Assistant Professor Bill Holbrook created a unique unit for his English 104 students that required students to design a professional, academic proposal for the next freshman common reader. Read on to learn more about the unit, its success, and how it inspired his English 104 students to become more voracious readers.
by Bill Holbrook
Theory and Practice
With Composition II classes, there is the trend to find more relevant, researched-based writing units while staying with the core needs of the university and the English department’s writing program. In two decades of creating assignments, within my self-designed teaching packets, I have searched for assignments that combine composition theory and practice with those instructional goals.
There is always the concern, when departing from units that have been successful, that new units will not measure up. Therefore, when I wanted to make a change in one of the four ENG 104 units, I sought the help of Brenda Habich, Bracken reference librarian, and Dr. Melinda Messineo, chair of the sociology department and head of the selection committee for the Ball State Freshmen Common Reader. The reader is given out during summer orientation so that incoming students can read the book and attend a September convocation with the author.
A Paper becomes a Proposal
My initial idea was to design a project that would have students write a proposal for the freshmen reader, but I was not sure how all of the particulars would fit together. Brenda Habich researched the extent of novels available in Bracken. (I have been concerned that only memoirs and non-fiction were being chosen by the committee.) There was also the concern as to the ease for students to find fiction written by living American authors who could be available to speak at BSU.
There was also the issue of a time frame. Most writing units have a window of three to five weeks. Having students find novels, research the author’s availability, and determine whether almost four thousand freshmen would be interested and informed by reading the text was more than a five-week process. Brenda and I determined that the process should cover a longer period by opening the semester with an overview, and by not having the assignment due until late in the semester. Early in the semester, students would begin searching web sites about authors, their agents, their publishers, and their critics. Each time a substantive element was found, students would complete an annotated bibliography for credit. (In the end several students talked by phone with authors and author agents.)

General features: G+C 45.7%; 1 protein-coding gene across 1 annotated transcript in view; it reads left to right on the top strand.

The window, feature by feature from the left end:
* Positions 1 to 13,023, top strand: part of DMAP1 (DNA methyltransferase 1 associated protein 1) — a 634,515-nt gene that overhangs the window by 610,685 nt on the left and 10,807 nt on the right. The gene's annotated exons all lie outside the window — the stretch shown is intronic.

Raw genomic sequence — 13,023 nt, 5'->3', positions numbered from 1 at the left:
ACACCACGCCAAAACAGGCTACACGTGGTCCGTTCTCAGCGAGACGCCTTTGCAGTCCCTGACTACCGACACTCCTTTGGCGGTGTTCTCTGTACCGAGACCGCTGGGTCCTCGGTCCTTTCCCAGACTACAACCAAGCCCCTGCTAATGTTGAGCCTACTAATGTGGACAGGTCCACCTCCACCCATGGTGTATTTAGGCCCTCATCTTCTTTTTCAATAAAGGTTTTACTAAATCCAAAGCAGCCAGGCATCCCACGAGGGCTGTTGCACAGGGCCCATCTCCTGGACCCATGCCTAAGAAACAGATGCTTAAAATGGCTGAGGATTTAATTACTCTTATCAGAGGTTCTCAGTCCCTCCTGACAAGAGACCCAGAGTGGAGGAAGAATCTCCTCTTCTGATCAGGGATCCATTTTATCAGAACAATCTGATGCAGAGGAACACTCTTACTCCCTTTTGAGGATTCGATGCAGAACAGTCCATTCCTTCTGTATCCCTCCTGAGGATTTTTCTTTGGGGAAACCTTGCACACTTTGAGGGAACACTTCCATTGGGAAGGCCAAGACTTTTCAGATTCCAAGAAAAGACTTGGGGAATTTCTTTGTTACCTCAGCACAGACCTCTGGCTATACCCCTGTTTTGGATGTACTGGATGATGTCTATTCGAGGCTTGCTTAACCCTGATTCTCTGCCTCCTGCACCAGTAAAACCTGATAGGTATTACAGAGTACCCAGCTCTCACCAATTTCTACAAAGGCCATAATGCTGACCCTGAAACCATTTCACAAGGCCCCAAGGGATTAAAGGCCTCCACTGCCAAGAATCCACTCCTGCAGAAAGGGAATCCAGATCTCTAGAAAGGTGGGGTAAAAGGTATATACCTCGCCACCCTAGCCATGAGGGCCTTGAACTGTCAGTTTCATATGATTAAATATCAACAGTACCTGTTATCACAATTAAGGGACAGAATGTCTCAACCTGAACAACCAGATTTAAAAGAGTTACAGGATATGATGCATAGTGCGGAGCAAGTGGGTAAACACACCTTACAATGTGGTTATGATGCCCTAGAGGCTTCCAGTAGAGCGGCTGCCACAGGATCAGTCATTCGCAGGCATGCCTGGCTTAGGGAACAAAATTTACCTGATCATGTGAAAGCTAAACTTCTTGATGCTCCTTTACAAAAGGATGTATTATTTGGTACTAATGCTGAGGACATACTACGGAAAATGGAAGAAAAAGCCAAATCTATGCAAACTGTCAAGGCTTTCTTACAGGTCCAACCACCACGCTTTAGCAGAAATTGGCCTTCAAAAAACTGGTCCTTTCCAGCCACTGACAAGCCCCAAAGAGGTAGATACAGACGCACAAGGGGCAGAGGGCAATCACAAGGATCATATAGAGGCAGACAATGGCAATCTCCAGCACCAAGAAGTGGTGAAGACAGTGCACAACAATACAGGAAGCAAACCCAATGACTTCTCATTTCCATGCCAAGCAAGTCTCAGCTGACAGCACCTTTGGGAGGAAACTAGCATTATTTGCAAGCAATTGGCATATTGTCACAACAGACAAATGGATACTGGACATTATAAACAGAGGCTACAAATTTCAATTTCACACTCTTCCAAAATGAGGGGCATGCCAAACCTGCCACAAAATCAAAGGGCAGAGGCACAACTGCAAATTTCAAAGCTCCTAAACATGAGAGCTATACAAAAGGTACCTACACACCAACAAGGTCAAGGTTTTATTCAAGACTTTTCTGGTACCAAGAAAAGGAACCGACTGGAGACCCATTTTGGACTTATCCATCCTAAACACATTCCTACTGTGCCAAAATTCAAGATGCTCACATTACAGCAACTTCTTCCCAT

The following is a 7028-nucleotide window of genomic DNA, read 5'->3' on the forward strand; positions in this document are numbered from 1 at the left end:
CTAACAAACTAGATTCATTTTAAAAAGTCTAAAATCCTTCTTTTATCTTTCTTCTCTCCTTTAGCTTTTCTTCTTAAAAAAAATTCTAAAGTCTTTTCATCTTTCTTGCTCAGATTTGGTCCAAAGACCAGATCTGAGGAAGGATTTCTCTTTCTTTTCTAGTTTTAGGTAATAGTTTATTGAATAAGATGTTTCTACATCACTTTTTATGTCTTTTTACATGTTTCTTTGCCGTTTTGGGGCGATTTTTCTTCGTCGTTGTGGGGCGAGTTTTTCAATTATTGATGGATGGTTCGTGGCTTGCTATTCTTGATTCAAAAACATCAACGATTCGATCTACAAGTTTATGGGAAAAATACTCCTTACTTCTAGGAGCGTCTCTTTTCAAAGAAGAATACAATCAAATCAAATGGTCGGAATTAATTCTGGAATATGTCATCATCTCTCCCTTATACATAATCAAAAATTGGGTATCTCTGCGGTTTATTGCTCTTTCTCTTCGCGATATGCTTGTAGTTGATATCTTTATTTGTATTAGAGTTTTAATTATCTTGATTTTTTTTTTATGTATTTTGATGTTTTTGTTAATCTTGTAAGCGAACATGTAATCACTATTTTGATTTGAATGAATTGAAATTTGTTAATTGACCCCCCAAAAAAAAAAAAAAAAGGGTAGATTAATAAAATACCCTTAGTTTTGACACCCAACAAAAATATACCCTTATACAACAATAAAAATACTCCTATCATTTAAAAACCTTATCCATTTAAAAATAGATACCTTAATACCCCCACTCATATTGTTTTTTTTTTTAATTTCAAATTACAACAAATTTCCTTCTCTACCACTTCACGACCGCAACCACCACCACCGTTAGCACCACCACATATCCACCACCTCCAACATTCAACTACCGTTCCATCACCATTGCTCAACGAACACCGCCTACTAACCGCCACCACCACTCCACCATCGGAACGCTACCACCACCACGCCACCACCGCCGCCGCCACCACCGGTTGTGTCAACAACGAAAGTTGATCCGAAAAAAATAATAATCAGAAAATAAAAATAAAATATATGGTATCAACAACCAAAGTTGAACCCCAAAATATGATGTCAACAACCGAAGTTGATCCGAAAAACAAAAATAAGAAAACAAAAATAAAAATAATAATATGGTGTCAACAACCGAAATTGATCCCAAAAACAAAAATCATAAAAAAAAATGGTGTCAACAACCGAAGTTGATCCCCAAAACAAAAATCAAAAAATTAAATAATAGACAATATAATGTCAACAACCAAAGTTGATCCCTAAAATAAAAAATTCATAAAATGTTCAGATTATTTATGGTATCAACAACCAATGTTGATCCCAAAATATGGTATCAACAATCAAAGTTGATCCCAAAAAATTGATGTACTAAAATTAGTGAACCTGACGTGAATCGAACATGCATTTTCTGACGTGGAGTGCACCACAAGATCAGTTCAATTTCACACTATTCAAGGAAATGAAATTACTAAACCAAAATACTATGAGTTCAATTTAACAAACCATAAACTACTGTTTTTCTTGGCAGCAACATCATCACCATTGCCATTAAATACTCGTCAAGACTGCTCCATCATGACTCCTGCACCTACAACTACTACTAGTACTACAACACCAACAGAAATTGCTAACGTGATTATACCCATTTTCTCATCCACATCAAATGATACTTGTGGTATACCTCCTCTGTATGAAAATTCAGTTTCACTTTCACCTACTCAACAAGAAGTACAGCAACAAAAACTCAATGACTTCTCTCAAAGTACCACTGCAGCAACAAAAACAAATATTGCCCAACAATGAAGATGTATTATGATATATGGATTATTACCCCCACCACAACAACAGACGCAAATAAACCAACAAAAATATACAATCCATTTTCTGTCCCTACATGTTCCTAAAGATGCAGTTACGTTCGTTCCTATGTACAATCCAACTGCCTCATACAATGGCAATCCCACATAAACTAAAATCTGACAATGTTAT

When I contacted Dr. Messineo about the project, she volunteered to attend as many of my four ENG 104 classes as possible. She was able to attend three of the four, as one class was in session when she was also teaching. The students therefore were able to have access to a main audience member for their proposals. Dr. Messineo, in her hour-long discussion, gave the history of the freshmen reader, its early authors, the staff volunteers needed for seminars the first week of school, and the criteria for choosing an author. Issues such as cost, author availability, interest level and subject matter of the text were all considerations for the selection committee. In each of the classes, students asked questions about the process and what they must consider when writing their own proposals.
Meanwhile, when students met with Brenda Habich for their required library orientation pertaining to how best to use the library’s on-line resources, she presented a multitude of perspectives on how to approach aspects of their research. The students could immediately see the relevance of those databases and research methodologies.
One intangible that was very apparent with the ENG 104 students was Dr. Messineo’s enthusiasm that more students would have a voice in the selection process. So, when a dozen of the most well-constructed proposals were submitted at the end of the semester, she was more than pleased. The unit broke down normal methods that seem to stifle more creative ways to engage students with their writing while being sure that solid research methodologies were followed.
The unit was a snapshot of other university academic endeavors where several departments and professionals combine efforts to better teach students. There was no denying that the number of students who completed very competent proposals displayed the unit’s success. The unit proved that when students are given relevant assignments and the time to complete those assignments, the chances for success are increased.
A final plus
Some students read two and three novels before finding one to propose to the selection committee. I am always telling classes, “College students read.” Read they did. And the students’ research became natural extensions to constructing clear, relevant arguments for why a text and an author should be chosen as the freshmen reader. Such writing skills will be repeated throughout their college and professional careers.